Deutsche Bank: That’s why the police searched the money house – economy

Deutsche Bank has extensive experience dealing with uninvited guests from the criminal justice system. And she has a special relationship with the public prosecutor’s office in Frankfurt, which has often taken on Germany’s largest financial institution. After a long time, both sides have now refreshed their relationship. On Friday, investigators from the public prosecutor’s office, the Federal Criminal Police Office and officials from the financial supervisory authority Bafin searched the bank’s premises in Frankfurt.

The public prosecutor initially only confirmed that there was a search warrant. “Further information cannot be given at the moment due to the ongoing investigative measures,” said the authority around noon. Deutsche Bank said the investigation was “related to money laundering reports submitted by the bank.” The bank cooperates with the authorities. Banks are obliged to report suspicious transactions to the authorities immediately.

According to information from Süddeutsche Zeitung there are currently no suspects, officially the investigations are aimed at unknown persons. According to reports, the bank submitted at least one suspected money laundering report in correspondent banking too late a few years ago. A spokesman for the bank declined to comment. Financial institutions use a network of so-called correspondent banks to conduct financial transactions worldwide in countries where they are not connected to a central bank themselves. This system is considered to be particularly vulnerable to money laundering.

Did Deutsche Bank just suck?

With thousands of suspicious facts that such a large institute reports to the authorities every year, something is bound to be overlooked. But if this happens too often, there are problems. Deutsche Bank has a reputation problem in this area, which increased again with Friday’s search. Because the time of the scandals should actually be long over: CEO Christian Sewing had already assured when he took office in April 2018 that the bank would return to the path of virtue.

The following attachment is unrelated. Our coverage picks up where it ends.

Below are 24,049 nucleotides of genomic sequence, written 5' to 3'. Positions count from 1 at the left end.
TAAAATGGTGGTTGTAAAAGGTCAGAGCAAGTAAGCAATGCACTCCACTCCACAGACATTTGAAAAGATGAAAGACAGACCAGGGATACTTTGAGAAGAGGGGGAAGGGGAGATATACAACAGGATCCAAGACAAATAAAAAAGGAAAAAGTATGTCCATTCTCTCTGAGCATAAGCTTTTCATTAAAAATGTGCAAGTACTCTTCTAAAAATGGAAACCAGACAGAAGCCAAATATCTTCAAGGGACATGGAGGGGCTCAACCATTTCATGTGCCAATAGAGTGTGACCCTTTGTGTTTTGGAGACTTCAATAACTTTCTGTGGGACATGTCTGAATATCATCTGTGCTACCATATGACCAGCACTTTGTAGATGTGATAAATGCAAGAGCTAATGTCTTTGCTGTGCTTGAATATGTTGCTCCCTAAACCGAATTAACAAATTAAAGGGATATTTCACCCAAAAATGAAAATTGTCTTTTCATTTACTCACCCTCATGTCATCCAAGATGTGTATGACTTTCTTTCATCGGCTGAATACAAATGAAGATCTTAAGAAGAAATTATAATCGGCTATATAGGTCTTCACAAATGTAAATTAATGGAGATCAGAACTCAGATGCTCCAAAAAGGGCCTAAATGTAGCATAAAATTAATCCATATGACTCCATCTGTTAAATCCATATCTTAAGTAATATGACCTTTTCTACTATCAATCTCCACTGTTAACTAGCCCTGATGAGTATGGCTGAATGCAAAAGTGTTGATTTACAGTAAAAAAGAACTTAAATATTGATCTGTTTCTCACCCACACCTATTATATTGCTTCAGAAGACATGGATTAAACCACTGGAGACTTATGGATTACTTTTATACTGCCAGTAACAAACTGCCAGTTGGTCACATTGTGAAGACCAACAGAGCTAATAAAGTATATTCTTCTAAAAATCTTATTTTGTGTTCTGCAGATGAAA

The new legal director Stefan Simon, who moved from the supervisory board to the executive board over a year ago, has also committed himself to the fight against financial crime. For the first time, the bank is spending more than one billion euros on this, he said last year. The relationship with the authorities has now improved significantly, according to banking circles.

Suspicious authorities, multiple searches

However, the search does not indicate that the authorities fully trust the bank’s willingness to cooperate. “Apparently they still haven’t found a way to get away from the search measures, that’s really a problem,” says a person who knows the money house intimately.

The last public searches to date were in December 2018 and September 2019, when the Frankfurt public prosecutor’s office also searched the bank for misconduct in combating money laundering. At the end of 2018, it was about suspected money laundering cases that had become known through the Panama Papers. At that time, however, about 170 officers had searched the offices. 2019 was about misconduct in connection with the Danish Danske Bank. Both cases also concerned suspected money laundering reports that were allegedly submitted too late. The money house later paid fines in the millions, but there were no charges.

A few months ago, the financial regulator Bafin also imposed a fine for deficiencies in the prevention of interest rate manipulation. Only a year ago, the supervisory authority extended the mandate of a so-called special representative until 2024: On behalf of the Bafin, experts from the auditing company KPMG have been monitoring the bank’s money laundering prevention since 2018. Above all, the authority had complained about how the bank updates its customer files and monitors business with correspondent banks. So that’s exactly what it’s all about now.

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